It’s not as if Oliver is the only one who gets material, and “Unthinkable” does a competent job of giving everyone something to do, sans Laurel perhaps. Even though Laurel is relegated to nothing more than a plot device (she gets drugged…only to wake up and be kidnapped by someone else) she did get big bits of development over the past couple of weeks. And her kidnapping does give Quentin a reason to be on the “murder is justified” side of the argument, and Paul Blackthorne plays that believably. And there’s that anvilicious tease of Sara passing down her coveted leather jacket, which neither confirms nor denies any theory for how the Canary will play out, but certainly provides fuel for those theories. I posed last week that we could very well end up with a dual-Canary with aspects permanently split between Laurel and Sara rather than one of them dying, and the pass-down could go either way. Laurel is back at a place where her character could feasibly go in any direction at season’s start, which is exciting considering how much time has been spent attempting to redeem her character or give her some focus. She’s really the only one without a clear place to go next year, which is odd, but that also makes her a bit of a wild card. Likewise for Sara, who has a more clear direction with the League, but could feasibly return at any point the show needs her too. As controversial as the Canary material has been this year, it ends the season in a good place, with both Sara and Laurel aware of their faults and working towards redemption.
Roy and Thea have much more straightfoward paths, it seems, but both are rife with potential drama. Roy getting his own mask is clearly a defining moment for him, and Colton Hayes does a lot with a little. Hayes has always made Roy instantly likeable, even when Roy is written as a bit of a stick in the mud, and he appropriately conveys Roy here as someone less interested in moping with guilt and more about taking action. It fits in with what we know of the proactive Roy, but it’s also nice contrast to the less-heroic motivations for him at episode’s end. Losing Thea will definitely fuel a darker slant to his actions, moreso when Thea inevitably plunges deeper into the dark side. It’s interesting that Roy doesn’t seem to be aware of exactly how much terror he caused in “Seeing Red”—being a cop killer, specifically—and that future reveal will surely only make things worse for him. There isn’t as much to say about Thea, who gets one last grasp at sticking on the good side, but throws it away in favor of Malcolm. There’s plenty of explanations for why Roy might have a case of arrows, but it’s clear that Thea went into the situation with uncertainty already. And while Kevlar is an easy solution for last week’s cliffhanger, it yields a much more interesting development—that Thea could fire the gun when Tommy couldn’t, and that makes her a stronger heir. It’s classic Luthor/Osborn stuff going on here, but it’s a kind of story that never gets old. And frankly, anything that gives more material to both John Barrowman and Willa Holland is far from unwelcome.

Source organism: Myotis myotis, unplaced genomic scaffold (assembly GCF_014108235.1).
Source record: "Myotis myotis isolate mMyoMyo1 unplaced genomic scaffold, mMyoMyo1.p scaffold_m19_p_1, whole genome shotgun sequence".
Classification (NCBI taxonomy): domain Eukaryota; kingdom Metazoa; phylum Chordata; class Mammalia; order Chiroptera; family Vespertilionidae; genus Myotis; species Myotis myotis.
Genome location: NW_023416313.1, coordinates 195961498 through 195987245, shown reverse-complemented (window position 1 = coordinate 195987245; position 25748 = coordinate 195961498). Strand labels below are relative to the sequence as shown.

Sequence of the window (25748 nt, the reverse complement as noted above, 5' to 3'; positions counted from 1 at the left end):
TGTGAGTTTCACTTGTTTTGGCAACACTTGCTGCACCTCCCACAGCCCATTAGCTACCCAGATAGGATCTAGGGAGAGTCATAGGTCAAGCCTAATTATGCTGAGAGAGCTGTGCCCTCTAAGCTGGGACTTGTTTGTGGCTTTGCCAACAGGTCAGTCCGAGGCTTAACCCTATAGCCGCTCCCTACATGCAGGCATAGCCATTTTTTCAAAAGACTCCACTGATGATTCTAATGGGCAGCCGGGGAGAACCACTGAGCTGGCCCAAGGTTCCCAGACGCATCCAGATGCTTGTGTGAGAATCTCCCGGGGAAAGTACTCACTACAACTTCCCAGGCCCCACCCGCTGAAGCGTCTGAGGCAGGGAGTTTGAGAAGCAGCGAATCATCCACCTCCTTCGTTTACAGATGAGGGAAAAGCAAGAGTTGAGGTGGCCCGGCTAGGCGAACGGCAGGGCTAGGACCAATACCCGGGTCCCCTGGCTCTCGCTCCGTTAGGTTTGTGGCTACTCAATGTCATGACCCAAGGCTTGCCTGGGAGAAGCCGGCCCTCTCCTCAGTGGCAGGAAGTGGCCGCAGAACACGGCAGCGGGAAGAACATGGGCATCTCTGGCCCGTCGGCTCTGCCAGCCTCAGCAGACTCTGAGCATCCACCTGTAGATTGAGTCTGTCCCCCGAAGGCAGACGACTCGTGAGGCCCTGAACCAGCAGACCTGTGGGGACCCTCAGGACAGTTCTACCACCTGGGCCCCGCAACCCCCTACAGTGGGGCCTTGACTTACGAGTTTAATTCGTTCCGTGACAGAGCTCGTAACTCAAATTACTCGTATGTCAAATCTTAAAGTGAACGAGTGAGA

Pretty much every character gets some character beat, development, or contributes to the plot, and that’s saying something in an episode packed to the brim with guest stars. “Unthinkable” brings back all the key players in the season, and does so without it feeling like fanservice. Nyssa leads the League and represents the farthest side of the killing argument. Deadshot aids the Suicide Squad. Waller fuels the episode’s tension with her time limit. Shado’s vengeful ghost gets to egg on Slade and Oliver calls out the ridiculousness of it. Lyla shows up with a freakin’ rocket launcher, and also reveals she’s pregnant with Diggle’s baby. At points the action is so evenly divided that these characters only get a couple of moments, but no one really gets shafted, which is a huge feat for an episode featuring about 15 primary characters.